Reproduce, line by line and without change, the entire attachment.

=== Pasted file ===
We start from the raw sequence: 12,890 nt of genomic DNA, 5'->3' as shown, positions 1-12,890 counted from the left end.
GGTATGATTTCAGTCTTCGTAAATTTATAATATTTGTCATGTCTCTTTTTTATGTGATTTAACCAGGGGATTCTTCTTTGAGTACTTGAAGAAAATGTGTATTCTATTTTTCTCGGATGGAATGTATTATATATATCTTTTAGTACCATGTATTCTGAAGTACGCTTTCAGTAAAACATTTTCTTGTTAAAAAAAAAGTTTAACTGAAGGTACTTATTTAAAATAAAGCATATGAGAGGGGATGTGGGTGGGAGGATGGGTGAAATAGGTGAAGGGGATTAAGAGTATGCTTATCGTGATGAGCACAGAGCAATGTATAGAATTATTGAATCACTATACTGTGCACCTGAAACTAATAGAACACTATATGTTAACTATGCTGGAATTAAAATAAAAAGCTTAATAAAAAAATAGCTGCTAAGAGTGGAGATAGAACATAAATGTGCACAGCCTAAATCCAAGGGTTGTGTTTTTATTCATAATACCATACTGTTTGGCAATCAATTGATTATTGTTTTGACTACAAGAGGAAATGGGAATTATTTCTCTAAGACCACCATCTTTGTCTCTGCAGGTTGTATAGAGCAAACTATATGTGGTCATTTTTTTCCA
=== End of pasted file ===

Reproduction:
We start from the raw sequence: 12,890 nt of genomic DNA, 5'->3' as shown, positions 1-12,890 counted from the left end.
GGTATGATTTCAGTCTTCGTAAATTTATAATATTTGTCATGTCTCTTTTTTATGTGATTTAACCAGGGGATTCTTCTTTGAGTACTTGAAGAAAATGTGTATTCTATTTTTCTCGGATGGAATGTATTATATATATCTTTTAGTACCATGTATTCTGAAGTACGCTTTCAGTAAAACATTTTCTTGTTAAAAAAAAAGTTTAACTGAAGGTACTTATTTAAAATAAAGCATATGAGAGGGGATGTGGGTGGGAGGATGGGTGAAATAGGTGAAGGGGATTAAGAGTATGCTTATCGTGATGAGCACAGAGCAATGTATAGAATTATTGAATCACTATACTGTGCACCTGAAACTAATAGAACACTATATGTTAACTATGCTGGAATTAAAATAAAAAGCTTAATAAAAAAATAGCTGCTAAGAGTGGAGATAGAACATAAATGTGCACAGCCTAAATCCAAGGGTTGTGTTTTTATTCATAATACCATACTGTTTGGCAATCAATTGATTATTGTTTTGACTACAAGAGGAAATGGGAATTATTTCTCTAAGACCACCATCTTTGTCTCTGCAGGTTGTATAGAGCAAACTATATGTGGTCATTTTTTTCCA